Each generation believes theirs is the greatest generation of all time. As a Gen Xer, I certainly think this. Our parents were Baby Boomers who, it’s safe to say were clearly irritated with the simple presence of Gen X as children if the number of times my own parents said things like children were to “be seen and not heard”. As a latch-key kid I was rarely seen nor heard by my parents. We became the “problem solving” generation primarily as a survival instinct while we raised ourselves.
So, what did we, the Gen Xer’s do? We made sure our children did not have to go through the same painful experiences we felt we went through. We became the parent generation that is super involved, overprotective and focused on making sure everything was fair. We thought we were setting the stage for our children to be wildly successful by clearing the obstacles in our children’s path.
One very common thing Gen X parents begin to do is praising our children for the smallest task. “You got up out of a chair, good job!”
Let’s talk about this phrase, “Good Job”.
You are likely wondering well, why? What’s so bad about saying “Good Job?”
In the Montessori classroom, guides don’t say “Good Job” to the children. This is done specifically to avoid placing judgment on a child’s work. As educators it is our hope that children do not spend a lot of time, whether in the Montessori classroom or at home, in search of an adult’s praise. We want them to choose and work with activities based on what interests them, because they want to do it – not because they feel they are pleasing an adult by doing so.
When we place a label like “good” or “bad” upon a task that a child is doing in order to satisfy their own developmental needs, we take the ownership away from them. All of a sudden, their work is about US and what WE think.
When a new milestone is reached, however small, many adults first reaction is often, ‘Good Job! That’s amazing! I’m so proud of you.’ While these are really positive things to say, one must consider the impact to your child’s development.
How can we respond to a child’s work in a way that acknowledges them, but doesn’t get in the way of their ownership over a task? What’s more powerful than “Good Job?”
How about, “You did it.”?
This simple phrase says so much. When spoken warmly and with a smile, a simple “You did it” allows the child to reflect upon their own accomplishments: “I did do it, didn’t I!”
And that sense of accomplishment and pride allows the child to move on to bigger things with a confidence in themselves that no “good job” could ever impart.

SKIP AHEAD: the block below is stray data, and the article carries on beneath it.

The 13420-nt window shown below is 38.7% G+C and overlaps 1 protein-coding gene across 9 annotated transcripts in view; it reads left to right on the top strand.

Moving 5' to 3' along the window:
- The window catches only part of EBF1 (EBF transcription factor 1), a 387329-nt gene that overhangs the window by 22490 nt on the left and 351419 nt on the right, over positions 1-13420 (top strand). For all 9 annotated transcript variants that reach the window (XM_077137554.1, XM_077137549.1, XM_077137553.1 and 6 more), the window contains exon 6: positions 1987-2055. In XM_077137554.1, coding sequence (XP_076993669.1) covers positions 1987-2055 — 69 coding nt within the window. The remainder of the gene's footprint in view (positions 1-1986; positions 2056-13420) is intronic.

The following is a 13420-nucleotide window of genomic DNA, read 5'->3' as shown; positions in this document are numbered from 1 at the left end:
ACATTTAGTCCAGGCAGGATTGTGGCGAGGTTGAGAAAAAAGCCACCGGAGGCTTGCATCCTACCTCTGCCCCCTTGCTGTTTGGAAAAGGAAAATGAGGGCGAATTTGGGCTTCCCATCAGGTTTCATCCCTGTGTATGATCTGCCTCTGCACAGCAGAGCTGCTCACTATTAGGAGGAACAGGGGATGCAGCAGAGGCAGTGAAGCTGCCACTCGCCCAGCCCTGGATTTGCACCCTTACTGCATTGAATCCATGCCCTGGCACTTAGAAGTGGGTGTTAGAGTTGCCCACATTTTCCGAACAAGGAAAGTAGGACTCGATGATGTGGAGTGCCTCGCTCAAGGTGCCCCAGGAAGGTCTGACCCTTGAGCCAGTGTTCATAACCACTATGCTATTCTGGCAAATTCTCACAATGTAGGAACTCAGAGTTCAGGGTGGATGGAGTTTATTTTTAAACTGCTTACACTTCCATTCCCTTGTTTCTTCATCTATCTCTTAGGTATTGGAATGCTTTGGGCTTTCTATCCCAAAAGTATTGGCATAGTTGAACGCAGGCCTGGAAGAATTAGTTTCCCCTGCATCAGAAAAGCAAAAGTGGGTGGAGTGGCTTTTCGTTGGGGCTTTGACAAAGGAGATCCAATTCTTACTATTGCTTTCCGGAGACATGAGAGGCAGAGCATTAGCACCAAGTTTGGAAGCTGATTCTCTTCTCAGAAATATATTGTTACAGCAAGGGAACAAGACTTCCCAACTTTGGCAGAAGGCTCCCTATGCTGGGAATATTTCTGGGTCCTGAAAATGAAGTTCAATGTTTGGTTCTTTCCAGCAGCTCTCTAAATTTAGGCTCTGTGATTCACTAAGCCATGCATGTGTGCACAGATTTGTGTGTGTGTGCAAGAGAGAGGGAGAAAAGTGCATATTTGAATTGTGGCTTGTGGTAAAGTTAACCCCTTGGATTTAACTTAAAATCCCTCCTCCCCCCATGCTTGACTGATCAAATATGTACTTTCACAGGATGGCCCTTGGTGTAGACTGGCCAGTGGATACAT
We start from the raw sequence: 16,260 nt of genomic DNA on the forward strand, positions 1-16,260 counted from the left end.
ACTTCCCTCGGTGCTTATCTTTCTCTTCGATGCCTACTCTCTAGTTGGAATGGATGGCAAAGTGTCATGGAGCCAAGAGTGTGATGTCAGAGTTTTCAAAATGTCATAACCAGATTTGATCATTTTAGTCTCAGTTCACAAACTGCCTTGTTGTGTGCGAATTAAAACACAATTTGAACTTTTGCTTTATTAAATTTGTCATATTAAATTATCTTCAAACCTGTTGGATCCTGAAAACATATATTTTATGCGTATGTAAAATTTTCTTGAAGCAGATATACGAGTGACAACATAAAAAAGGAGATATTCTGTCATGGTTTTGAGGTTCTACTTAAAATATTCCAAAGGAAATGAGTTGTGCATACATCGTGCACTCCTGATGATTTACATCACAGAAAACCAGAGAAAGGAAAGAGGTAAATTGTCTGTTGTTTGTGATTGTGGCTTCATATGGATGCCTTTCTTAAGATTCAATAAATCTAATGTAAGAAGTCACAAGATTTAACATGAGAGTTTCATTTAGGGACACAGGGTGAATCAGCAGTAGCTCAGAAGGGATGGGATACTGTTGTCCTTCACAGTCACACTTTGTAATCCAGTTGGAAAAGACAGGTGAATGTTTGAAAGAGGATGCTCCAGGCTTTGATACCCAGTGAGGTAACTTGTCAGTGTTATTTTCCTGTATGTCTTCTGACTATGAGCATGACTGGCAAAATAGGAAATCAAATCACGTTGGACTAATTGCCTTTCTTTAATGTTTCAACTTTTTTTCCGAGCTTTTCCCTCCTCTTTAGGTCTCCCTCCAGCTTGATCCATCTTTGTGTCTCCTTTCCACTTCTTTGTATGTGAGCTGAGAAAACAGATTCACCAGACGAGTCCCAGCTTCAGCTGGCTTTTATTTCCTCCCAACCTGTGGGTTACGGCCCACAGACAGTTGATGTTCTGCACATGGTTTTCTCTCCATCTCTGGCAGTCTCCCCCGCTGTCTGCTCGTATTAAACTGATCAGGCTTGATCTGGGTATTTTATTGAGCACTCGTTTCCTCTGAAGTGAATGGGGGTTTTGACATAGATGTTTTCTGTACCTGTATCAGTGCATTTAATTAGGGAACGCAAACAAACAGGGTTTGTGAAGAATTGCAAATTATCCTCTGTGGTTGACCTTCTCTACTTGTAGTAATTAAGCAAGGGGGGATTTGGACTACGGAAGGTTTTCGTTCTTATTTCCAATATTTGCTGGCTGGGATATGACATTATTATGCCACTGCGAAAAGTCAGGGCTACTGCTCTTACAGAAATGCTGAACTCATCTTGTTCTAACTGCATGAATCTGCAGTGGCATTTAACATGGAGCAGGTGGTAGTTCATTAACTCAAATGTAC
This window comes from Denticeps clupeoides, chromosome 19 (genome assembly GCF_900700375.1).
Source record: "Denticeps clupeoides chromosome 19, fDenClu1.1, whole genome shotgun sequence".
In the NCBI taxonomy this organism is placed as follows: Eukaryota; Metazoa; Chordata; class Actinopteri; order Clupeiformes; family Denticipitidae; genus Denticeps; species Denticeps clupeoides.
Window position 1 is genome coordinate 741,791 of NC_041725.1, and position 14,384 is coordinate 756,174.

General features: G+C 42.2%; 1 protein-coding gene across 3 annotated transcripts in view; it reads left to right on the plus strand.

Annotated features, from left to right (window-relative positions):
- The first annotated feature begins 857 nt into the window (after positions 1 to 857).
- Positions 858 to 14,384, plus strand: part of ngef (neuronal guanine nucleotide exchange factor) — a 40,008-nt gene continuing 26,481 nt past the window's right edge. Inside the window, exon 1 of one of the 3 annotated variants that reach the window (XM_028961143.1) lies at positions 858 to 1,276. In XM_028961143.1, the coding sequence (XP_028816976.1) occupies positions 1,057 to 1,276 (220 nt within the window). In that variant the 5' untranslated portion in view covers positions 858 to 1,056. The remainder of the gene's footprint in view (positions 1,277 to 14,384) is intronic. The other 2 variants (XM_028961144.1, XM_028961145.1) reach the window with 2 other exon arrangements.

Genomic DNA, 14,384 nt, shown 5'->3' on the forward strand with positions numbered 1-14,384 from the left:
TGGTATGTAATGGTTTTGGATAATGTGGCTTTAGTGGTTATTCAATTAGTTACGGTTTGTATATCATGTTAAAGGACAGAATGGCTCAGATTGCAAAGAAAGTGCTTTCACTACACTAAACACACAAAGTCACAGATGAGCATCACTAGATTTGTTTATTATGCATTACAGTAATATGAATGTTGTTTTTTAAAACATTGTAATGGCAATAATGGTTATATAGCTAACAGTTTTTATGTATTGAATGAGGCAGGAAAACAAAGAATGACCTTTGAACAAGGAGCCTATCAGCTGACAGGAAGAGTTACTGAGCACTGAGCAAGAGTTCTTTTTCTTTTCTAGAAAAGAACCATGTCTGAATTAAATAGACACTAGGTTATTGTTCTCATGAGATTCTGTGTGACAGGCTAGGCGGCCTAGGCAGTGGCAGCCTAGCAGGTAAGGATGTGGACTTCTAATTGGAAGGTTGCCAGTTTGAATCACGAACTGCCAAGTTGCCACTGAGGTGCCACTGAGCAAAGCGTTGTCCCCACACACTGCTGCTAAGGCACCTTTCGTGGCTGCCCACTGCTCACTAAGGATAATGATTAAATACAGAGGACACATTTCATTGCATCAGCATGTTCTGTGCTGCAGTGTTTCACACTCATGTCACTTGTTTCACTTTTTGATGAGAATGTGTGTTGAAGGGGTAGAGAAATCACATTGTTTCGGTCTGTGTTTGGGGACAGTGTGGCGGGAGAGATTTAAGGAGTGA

“Good Job” implies that we are the ones who judge our children’s work and behavior, rather than empowering them to reflect upon their own efforts.
Some examples of what to say/ask instead of “good job”:
These are only a handful of examples of a much more meaningful way to show your appreciation for your child’s efforts than a blanket “good job.”
There are so many meaningful, sincere ways to show our children that we appreciate what they do. The hardest part of branching out beyond “good job” is breaking the habit.
We are simply used to telling children “good job” for every little thing they do. While this is certainly meant to be kind and supportive, it can, in reality, take away from their sense of accomplishment and over time, can encourage them to seek out adult approval, rather than feeling satisfied with themselves.
Give it a try, maybe make a game of it for yourself. I call this game “Count out the paperclips”.
Pick a day, count how many times you say “good job”. Once you determine how many times you have said the phrase, count out as many paperclips or small objects you can hold in your pocket. Each time you say “good job” take one paper clip/object out of one pocket and place it in another pocket. At the end of the day, see how many paperclips/objects you have left. Decrease the amount of paperclips as time goes by. This is just a fun way to measure and laugh at yourself as you break this habit.
Now, start thinking about more specific ways to interact with your children. Let it be less adult-driven, and more about the intrinsic reward the child gets when he/she has an accomplishment, large or small.
With practice, you will form new habits and ways of encouraging children. It will feel more and more natural each time you try.